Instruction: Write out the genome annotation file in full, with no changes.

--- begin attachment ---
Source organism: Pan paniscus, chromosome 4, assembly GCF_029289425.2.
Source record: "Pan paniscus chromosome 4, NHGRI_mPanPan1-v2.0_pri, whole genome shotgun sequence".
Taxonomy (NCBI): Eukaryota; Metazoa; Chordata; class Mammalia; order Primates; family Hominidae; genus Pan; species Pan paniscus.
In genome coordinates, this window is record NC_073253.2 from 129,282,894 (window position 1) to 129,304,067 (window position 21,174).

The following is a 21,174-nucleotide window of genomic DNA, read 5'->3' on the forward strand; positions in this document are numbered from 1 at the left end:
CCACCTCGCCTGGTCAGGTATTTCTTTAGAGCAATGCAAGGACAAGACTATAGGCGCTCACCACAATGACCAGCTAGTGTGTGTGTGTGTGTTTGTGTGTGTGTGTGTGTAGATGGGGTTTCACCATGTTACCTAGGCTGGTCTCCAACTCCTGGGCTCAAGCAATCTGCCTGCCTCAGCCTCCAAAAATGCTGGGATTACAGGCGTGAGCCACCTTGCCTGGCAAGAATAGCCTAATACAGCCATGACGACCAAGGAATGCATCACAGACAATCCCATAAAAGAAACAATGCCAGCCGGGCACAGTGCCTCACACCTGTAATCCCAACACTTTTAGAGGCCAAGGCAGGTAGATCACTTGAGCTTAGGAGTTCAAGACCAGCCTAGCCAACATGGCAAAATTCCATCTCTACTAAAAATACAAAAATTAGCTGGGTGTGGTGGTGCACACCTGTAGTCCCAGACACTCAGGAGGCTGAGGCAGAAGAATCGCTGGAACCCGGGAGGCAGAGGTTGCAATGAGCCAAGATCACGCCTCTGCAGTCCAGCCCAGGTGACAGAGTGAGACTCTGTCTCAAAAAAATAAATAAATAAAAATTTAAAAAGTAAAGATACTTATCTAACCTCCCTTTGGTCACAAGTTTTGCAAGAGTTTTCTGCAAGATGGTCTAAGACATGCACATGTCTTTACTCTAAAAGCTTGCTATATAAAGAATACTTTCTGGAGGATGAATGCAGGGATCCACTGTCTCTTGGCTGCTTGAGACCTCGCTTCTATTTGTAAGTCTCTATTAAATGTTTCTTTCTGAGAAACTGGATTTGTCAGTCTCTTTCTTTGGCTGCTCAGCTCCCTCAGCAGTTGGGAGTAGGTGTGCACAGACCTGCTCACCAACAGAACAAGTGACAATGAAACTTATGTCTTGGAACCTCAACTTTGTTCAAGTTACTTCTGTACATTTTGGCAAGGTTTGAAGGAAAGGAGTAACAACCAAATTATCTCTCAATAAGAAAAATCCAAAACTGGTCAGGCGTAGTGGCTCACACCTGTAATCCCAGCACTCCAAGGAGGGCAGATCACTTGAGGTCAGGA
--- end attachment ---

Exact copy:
Source organism: Pan paniscus, chromosome 4, assembly GCF_029289425.2.
Source record: "Pan paniscus chromosome 4, NHGRI_mPanPan1-v2.0_pri, whole genome shotgun sequence".
Taxonomy (NCBI): Eukaryota; Metazoa; Chordata; class Mammalia; order Primates; family Hominidae; genus Pan; species Pan paniscus.
In genome coordinates, this window is record NC_073253.2 from 129,282,894 (window position 1) to 129,304,067 (window position 21,174).

The following is a 21,174-nucleotide window of genomic DNA, read 5'->3' on the forward strand; positions in this document are numbered from 1 at the left end:
CCACCTCGCCTGGTCAGGTATTTCTTTAGAGCAATGCAAGGACAAGACTATAGGCGCTCACCACAATGACCAGCTAGTGTGTGTGTGTGTGTTTGTGTGTGTGTGTGTGTAGATGGGGTTTCACCATGTTACCTAGGCTGGTCTCCAACTCCTGGGCTCAAGCAATCTGCCTGCCTCAGCCTCCAAAAATGCTGGGATTACAGGCGTGAGCCACCTTGCCTGGCAAGAATAGCCTAATACAGCCATGACGACCAAGGAATGCATCACAGACAATCCCATAAAAGAAACAATGCCAGCCGGGCACAGTGCCTCACACCTGTAATCCCAACACTTTTAGAGGCCAAGGCAGGTAGATCACTTGAGCTTAGGAGTTCAAGACCAGCCTAGCCAACATGGCAAAATTCCATCTCTACTAAAAATACAAAAATTAGCTGGGTGTGGTGGTGCACACCTGTAGTCCCAGACACTCAGGAGGCTGAGGCAGAAGAATCGCTGGAACCCGGGAGGCAGAGGTTGCAATGAGCCAAGATCACGCCTCTGCAGTCCAGCCCAGGTGACAGAGTGAGACTCTGTCTCAAAAAAATAAATAAATAAAAATTTAAAAAGTAAAGATACTTATCTAACCTCCCTTTGGTCACAAGTTTTGCAAGAGTTTTCTGCAAGATGGTCTAAGACATGCACATGTCTTTACTCTAAAAGCTTGCTATATAAAGAATACTTTCTGGAGGATGAATGCAGGGATCCACTGTCTCTTGGCTGCTTGAGACCTCGCTTCTATTTGTAAGTCTCTATTAAATGTTTCTTTCTGAGAAACTGGATTTGTCAGTCTCTTTCTTTGGCTGCTCAGCTCCCTCAGCAGTTGGGAGTAGGTGTGCACAGACCTGCTCACCAACAGAACAAGTGACAATGAAACTTATGTCTTGGAACCTCAACTTTGTTCAAGTTACTTCTGTACATTTTGGCAAGGTTTGAAGGAAAGGAGTAACAACCAAATTATCTCTCAATAAGAAAAATCCAAAACTGGTCAGGCGTAGTGGCTCACACCTGTAATCCCAGCACTCCAAGGAGGGCAGATCACTTGAGGTCAGGA